The stars: A frontier to the future and a map to the past.

If only we could see them all.

Even the clearest nights around New Castle are tinted with an orange glow from thousands of street lights and store signs.

Local astrophotographer Louie Chaplin hopes to dim the lights a little so people here can enjoy those celestial bodies in the sky.

Getting rid of some light pollution could also boost the local quality of life, Chaplin said.

Chaplin recently became Dark Sky Advocate with the International Dark-Sky Association (IDA).

“I became one so that the town could change and present wonder and inspiration to all the folks of this town, and potentially make a change for the better,” he said. “Changing light pollution is something that is noticeable in a month or less. Not years.”

Chaplin is a semi-truck driver by trade and owns an auto detailing business in New Castle.

Looking up at the winter sky from his backyard, Chaplin took a few minutes to enjoy the familiar constellations overhead, especially Orion. Just under Orion’s Belt, he notice what untold numbers of skywatchers had seen before him: a red “something” that looked like it was hanging off the belt.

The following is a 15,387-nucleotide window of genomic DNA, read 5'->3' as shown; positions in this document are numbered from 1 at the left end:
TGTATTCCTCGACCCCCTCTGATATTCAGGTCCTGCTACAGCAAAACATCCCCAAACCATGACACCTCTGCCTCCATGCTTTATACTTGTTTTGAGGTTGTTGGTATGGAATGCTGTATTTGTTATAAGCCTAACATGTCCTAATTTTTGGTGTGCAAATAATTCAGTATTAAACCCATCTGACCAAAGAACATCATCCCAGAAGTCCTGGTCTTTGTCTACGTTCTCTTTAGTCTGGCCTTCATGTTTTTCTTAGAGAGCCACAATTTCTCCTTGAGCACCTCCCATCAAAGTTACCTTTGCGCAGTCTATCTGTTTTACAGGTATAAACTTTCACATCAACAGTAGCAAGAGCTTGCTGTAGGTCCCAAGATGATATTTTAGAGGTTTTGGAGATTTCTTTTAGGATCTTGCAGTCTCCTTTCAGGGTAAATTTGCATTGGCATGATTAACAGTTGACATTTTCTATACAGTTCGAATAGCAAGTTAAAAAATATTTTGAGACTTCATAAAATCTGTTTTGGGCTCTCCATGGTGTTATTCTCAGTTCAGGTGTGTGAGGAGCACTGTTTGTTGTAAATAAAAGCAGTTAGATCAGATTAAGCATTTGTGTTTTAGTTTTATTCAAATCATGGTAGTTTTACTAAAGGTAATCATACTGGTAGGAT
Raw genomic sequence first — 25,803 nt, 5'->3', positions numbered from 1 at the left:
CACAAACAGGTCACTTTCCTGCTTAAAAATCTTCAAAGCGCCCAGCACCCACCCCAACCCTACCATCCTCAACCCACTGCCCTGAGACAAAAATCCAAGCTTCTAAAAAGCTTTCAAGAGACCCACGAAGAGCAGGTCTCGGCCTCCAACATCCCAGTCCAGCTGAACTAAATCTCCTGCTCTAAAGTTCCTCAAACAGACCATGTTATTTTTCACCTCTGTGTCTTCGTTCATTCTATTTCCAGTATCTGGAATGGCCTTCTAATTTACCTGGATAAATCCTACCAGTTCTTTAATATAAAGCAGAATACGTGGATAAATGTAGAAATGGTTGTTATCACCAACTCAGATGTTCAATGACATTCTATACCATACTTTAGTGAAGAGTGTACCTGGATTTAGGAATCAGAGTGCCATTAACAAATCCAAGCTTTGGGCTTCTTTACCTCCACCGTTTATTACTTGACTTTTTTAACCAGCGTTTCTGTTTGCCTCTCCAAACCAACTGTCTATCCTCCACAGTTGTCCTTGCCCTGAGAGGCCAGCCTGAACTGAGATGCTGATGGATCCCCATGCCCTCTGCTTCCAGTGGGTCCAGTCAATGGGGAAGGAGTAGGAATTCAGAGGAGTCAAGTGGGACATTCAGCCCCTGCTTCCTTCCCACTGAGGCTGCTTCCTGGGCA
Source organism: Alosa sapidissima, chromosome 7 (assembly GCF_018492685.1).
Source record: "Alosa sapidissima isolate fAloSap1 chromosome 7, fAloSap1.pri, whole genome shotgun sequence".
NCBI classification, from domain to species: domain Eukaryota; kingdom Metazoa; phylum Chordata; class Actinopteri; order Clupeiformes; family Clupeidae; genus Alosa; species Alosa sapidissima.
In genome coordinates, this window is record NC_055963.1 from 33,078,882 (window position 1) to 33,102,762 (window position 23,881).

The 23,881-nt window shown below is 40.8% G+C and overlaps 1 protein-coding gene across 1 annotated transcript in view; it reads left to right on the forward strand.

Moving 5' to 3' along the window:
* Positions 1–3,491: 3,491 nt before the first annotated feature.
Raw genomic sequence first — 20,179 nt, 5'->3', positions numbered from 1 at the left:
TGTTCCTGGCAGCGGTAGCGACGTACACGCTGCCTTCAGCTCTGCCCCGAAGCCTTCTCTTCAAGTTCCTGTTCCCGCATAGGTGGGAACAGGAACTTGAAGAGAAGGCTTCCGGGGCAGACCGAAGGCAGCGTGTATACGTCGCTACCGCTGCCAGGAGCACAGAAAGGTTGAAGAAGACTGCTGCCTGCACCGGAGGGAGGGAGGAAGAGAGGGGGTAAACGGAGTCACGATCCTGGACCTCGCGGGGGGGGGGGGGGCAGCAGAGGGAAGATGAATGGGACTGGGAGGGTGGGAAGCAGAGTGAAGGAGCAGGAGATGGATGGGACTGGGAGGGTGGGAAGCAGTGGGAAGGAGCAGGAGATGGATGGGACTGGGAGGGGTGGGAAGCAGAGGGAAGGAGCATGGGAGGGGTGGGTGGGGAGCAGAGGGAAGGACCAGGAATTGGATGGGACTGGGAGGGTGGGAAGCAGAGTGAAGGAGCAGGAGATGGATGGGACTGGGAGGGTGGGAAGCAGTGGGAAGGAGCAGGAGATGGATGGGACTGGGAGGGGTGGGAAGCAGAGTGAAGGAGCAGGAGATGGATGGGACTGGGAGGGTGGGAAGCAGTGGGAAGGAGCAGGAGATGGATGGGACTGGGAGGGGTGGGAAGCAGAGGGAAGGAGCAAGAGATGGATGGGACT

This “something” is M24, the Orion Nebula.

NASA says M24 is “the closest large star-forming region to Earth” at a mere 1,500 light-years away. It is best observed in January.

That is around the time Chaplin spotted it. His curiosity grew from just taking pictures to investing in a backyard telescope that brought M24 into clear view.

That is also the time Chaplin noticed just how bright the sky over his neighborhood is at night.

He said the problem isn’t that we are lighting up sidewalks and roads. It’s that so much light is “spilling” into the sky and the trees and home windows.

Chaplain referred to the Bortle scale to explain how bright New Castle’s sky is. A Class 1 on the Bortle scale is an “excellent dark-sky site” and has a sky filled with stars; a Class 9 is an “inner-city sky” where you can only see the Moon and a few bright star clusters.

“New Castle is a Bortle 7. Indy is a Bortle 8-9,” Chaplin said. “We’re wasting money lighting up the sky and with dated technology.”

As a Dark Sky Advocate, Chaplin wants to educate people about different ways to provide artificial light without polluting the air.

He said the city could start with something as simple as installing shades on top of street lamps. The light is focused downward and the darkness above is left alone.

With enough steps in place, New Castle could lower its Bortle level and start “turning the volume up” on the stars.

Some communities, like Beverly Shores, Indiana, have embraced the idea so thoroughly that “dark sky tourists” visit to see the Milky Way in all its glory.

Chaplain plans to introduce the idea of a dark sky community to New Castle City Council at their meeting Monday.

To learn more about dark skies, visit darksky.org or contact Chaplin directly at Louie.Chaplin@gmail.com.